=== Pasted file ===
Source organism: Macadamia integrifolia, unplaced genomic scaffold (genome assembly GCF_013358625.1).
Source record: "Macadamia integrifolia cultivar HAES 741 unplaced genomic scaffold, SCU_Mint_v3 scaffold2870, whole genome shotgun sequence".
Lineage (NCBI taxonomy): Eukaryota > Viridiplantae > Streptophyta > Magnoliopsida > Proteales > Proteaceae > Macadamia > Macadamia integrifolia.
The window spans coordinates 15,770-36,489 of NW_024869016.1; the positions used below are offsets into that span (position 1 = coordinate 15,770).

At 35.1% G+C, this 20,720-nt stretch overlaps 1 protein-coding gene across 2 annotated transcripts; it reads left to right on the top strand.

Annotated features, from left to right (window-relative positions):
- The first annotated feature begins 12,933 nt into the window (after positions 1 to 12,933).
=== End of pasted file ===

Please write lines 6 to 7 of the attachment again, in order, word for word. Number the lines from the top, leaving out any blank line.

Annotated features, from left to right (window-relative positions):
- The first annotated feature begins 12,933 nt into the window (after positions 1 to 12,933).